Metropolitan Museum of Art to Borrow Indian Artefacts For 150th Anniversary


New York’s iconic Metropolitan Museum of Art will borrow artefacts from Indian museums to celebrate its 150th anniversary in 2020, Telegraph India reported.

Recently, John Guy, Florence and Herbert Irving Curator of the Arts of South and Southeast Asia of the museum was in Kolkata, India, to get details of the antiques that will be sourced for the event.

He said, “We will celebrate the 150th anniversary of the Met in 2020. We are going to have a series of programs and exhibitions to commemorate the occasion. One of the exhibitions will have a Buddhist theme and I am here to select the different objects that can be borrowed from India for the exhibition. Titled ‘Tree and the Serpent: Early Buddhist Art of Southern India’, it will exhibit different archaeological objects from the beginning of the Christian era,” Telegraph India reported.

Not just from museums, the Met plans to source vestiges from several historically rich places of India, including the Archaeological Survey of India, Telangana Museum, Patna Museum, and National Museum.

Rajesh Purohit, the director of the Indian Museum told the publication, “Guy is here on a recce of the museums. He will see our collections. The Met has submitted a list of the artefacts they would like to borrow from us. They collated the list from our portal and publications. It has more than 20 items, of which we can only share five. The Met will submit a revised list later, including more items it would like to exhibit.”

The list from the Indian museum will not include antiques belonging from the AA category, also known as extremely precious artefacts.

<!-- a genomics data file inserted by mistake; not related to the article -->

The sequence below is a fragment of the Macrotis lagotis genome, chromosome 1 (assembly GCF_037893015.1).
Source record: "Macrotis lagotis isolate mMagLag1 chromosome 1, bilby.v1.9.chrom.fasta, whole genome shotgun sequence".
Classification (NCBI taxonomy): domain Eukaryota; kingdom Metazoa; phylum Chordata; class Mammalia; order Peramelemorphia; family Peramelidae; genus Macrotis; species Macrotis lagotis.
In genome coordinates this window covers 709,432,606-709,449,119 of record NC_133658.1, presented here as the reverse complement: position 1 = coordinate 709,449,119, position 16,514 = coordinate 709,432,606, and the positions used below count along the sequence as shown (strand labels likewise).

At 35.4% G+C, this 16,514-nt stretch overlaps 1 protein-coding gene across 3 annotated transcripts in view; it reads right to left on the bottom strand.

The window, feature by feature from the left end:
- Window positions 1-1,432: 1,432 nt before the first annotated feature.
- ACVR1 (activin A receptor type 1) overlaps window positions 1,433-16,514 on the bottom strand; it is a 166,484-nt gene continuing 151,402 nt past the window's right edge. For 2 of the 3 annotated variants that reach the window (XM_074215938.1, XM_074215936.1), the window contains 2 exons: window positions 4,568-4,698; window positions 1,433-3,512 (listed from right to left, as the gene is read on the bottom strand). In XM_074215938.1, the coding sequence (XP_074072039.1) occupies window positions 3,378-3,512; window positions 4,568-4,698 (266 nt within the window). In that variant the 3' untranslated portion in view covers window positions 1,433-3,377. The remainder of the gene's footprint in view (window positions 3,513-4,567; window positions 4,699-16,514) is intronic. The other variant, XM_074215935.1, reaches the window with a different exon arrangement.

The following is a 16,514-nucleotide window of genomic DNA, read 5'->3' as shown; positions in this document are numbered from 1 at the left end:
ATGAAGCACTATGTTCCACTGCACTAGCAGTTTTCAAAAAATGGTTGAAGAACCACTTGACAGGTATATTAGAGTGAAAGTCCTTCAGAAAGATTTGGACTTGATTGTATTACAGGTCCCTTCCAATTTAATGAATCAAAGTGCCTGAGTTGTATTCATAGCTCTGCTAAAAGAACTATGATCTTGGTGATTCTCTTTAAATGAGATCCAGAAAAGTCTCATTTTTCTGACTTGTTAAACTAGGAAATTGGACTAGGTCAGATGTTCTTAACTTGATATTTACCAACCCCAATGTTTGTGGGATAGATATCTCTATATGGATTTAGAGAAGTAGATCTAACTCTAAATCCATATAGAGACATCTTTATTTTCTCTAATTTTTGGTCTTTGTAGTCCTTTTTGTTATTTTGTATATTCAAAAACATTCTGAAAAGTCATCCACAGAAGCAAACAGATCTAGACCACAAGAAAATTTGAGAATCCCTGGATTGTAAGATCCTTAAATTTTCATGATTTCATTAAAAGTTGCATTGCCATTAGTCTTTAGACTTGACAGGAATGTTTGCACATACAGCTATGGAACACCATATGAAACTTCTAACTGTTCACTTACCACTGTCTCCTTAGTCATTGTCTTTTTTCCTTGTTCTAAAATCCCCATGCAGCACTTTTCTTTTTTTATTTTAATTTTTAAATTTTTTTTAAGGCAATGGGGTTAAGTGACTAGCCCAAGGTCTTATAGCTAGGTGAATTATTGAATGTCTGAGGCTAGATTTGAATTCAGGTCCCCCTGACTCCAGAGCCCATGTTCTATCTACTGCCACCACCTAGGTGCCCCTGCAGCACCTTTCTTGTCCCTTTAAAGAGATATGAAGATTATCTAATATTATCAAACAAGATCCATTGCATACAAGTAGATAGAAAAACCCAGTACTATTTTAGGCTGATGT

Purohit said that after identifying the artefacts, the objects will be first verified and evaluated by the conservation and scrutiny departments of the museum and “only then they can leave the country for the Met exhibition,” the publication quoted him as saying.

Earlier this year, the Metropolitan Museum of Art said in a statement that it is returning two sculptures to the Government of India: an eighth-century stone sculpture of a Hindu goddess, Durga Mahishasuramardini, and a limestone sculpture from the third century, head of a male deity.

“The Durga was donated to the Museum in 2015. In the course of research, the museum staff recognized it from the 1969 publication The Archaeology of Kumann (including Dehradun), by K. P. Nautiyal, in which the Durga was described as being housed in the Chakravarteswara Temple at Baijnath, a medieval capital in Uttarakhand, in northern India. The Museum contacted the Archaeological Survey of India, and The Met and India signed an agreement for its return in April 2018,” the statement read.

In August, a 12th century Buddha statue, which was stolen from India in 1961, was returned to the country by the UK to coincide with India’s 72nd Independence Day celebrations. The bronze statue with silver inlay was handed over by the British police to Indian High Commissioner YK Sinha at India House in London on Aug. 15.

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